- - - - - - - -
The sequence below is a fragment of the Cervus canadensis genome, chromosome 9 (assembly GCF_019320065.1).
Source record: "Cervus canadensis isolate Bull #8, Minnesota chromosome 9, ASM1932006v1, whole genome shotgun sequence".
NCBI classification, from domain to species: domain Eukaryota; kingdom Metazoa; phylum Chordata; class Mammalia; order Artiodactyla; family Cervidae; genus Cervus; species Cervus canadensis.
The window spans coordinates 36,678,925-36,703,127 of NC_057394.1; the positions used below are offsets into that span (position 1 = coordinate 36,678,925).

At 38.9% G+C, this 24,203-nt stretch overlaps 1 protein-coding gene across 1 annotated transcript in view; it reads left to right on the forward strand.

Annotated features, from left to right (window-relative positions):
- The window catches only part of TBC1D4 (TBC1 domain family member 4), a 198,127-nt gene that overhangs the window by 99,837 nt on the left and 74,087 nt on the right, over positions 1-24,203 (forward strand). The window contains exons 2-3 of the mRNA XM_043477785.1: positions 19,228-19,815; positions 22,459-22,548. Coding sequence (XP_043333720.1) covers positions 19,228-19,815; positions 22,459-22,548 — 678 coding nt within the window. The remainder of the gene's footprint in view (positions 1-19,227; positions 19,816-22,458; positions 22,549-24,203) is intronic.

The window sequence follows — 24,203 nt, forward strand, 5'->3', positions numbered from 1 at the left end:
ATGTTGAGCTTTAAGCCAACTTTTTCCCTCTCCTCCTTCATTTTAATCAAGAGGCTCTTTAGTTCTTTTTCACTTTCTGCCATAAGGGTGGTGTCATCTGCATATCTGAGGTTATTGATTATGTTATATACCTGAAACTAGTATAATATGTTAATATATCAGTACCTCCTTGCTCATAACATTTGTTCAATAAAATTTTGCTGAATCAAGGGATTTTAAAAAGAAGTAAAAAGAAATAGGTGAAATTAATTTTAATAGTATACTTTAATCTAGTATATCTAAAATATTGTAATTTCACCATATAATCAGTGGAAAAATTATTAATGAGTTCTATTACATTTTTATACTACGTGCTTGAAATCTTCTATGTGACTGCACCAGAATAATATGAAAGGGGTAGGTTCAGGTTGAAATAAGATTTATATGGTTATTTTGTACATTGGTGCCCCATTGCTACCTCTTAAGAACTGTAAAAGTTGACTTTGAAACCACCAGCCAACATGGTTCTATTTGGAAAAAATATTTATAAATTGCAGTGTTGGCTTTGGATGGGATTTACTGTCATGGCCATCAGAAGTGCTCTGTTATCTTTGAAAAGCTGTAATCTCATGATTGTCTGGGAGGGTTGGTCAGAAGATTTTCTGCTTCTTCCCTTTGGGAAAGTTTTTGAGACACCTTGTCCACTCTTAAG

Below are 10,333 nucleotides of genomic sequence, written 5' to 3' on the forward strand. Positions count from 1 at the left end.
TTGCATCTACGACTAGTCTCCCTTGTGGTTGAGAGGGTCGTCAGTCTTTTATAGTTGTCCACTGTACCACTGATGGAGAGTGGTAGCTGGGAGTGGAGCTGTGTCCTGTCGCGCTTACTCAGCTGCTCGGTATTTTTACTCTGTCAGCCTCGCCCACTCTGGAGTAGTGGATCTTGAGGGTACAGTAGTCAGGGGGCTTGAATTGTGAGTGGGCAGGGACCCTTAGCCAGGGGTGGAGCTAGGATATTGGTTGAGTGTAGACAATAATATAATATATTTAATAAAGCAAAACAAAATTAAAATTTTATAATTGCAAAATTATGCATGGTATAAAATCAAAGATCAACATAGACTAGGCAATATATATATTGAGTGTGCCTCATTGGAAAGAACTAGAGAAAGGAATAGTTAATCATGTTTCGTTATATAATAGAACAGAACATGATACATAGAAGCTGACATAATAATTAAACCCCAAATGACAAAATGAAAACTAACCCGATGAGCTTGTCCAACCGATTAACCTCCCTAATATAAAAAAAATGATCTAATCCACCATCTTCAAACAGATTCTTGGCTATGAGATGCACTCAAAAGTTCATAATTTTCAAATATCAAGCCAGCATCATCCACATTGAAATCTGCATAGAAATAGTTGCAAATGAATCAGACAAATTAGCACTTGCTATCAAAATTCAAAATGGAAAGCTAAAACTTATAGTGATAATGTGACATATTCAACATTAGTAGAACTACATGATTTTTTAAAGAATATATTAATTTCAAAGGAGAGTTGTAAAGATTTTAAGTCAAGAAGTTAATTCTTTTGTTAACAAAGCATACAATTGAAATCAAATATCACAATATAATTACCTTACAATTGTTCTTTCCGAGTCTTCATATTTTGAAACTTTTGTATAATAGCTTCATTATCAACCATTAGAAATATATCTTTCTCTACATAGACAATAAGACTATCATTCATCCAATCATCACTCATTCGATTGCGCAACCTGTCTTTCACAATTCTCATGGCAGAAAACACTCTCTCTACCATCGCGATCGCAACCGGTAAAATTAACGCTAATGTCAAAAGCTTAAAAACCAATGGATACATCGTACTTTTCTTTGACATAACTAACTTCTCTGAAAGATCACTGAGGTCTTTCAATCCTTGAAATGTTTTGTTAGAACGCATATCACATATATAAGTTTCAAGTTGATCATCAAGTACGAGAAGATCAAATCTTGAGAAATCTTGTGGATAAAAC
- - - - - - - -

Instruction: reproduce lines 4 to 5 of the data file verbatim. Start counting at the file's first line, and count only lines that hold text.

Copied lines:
The window spans coordinates 36,678,925-36,703,127 of NC_057394.1; the positions used below are offsets into that span (position 1 = coordinate 36,678,925).

At 38.9% G+C, this 24,203-nt stretch overlaps 1 protein-coding gene across 1 annotated transcript in view; it reads left to right on the forward strand.